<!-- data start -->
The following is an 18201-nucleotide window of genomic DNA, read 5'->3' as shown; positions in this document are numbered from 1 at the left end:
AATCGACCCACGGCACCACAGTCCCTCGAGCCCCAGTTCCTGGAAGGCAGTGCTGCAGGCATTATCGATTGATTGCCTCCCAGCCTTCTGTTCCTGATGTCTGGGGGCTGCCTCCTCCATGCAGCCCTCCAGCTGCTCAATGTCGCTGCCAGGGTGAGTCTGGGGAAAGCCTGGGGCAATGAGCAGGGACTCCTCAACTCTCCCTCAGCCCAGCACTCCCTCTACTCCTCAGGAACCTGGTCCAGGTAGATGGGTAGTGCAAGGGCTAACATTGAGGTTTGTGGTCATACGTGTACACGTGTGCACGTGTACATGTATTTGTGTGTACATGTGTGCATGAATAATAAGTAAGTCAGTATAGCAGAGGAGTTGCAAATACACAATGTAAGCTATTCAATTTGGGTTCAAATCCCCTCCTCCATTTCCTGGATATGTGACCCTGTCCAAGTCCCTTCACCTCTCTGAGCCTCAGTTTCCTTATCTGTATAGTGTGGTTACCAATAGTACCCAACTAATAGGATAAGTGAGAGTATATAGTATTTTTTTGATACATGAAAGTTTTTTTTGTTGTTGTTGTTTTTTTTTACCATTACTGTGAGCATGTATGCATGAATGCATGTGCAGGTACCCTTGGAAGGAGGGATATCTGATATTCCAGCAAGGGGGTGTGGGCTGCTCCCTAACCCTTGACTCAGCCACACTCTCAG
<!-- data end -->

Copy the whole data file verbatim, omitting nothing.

The following is an 18201-nucleotide window of genomic DNA, read 5'->3' as shown; positions in this document are numbered from 1 at the left end:
AATCGACCCACGGCACCACAGTCCCTCGAGCCCCAGTTCCTGGAAGGCAGTGCTGCAGGCATTATCGATTGATTGCCTCCCAGCCTTCTGTTCCTGATGTCTGGGGGCTGCCTCCTCCATGCAGCCCTCCAGCTGCTCAATGTCGCTGCCAGGGTGAGTCTGGGGAAAGCCTGGGGCAATGAGCAGGGACTCCTCAACTCTCCCTCAGCCCAGCACTCCCTCTACTCCTCAGGAACCTGGTCCAGGTAGATGGGTAGTGCAAGGGCTAACATTGAGGTTTGTGGTCATACGTGTACACGTGTGCACGTGTACATGTATTTGTGTGTACATGTGTGCATGAATAATAAGTAAGTCAGTATAGCAGAGGAGTTGCAAATACACAATGTAAGCTATTCAATTTGGGTTCAAATCCCCTCCTCCATTTCCTGGATATGTGACCCTGTCCAAGTCCCTTCACCTCTCTGAGCCTCAGTTTCCTTATCTGTATAGTGTGGTTACCAATAGTACCCAACTAATAGGATAAGTGAGAGTATATAGTATTTTTTTGATACATGAAAGTTTTTTTTGTTGTTGTTGTTTTTTTTTACCATTACTGTGAGCATGTATGCATGAATGCATGTGCAGGTACCCTTGGAAGGAGGGATATCTGATATTCCAGCAAGGGGGTGTGGGCTGCTCCCTAACCCTTGACTCAGCCACACTCTCAG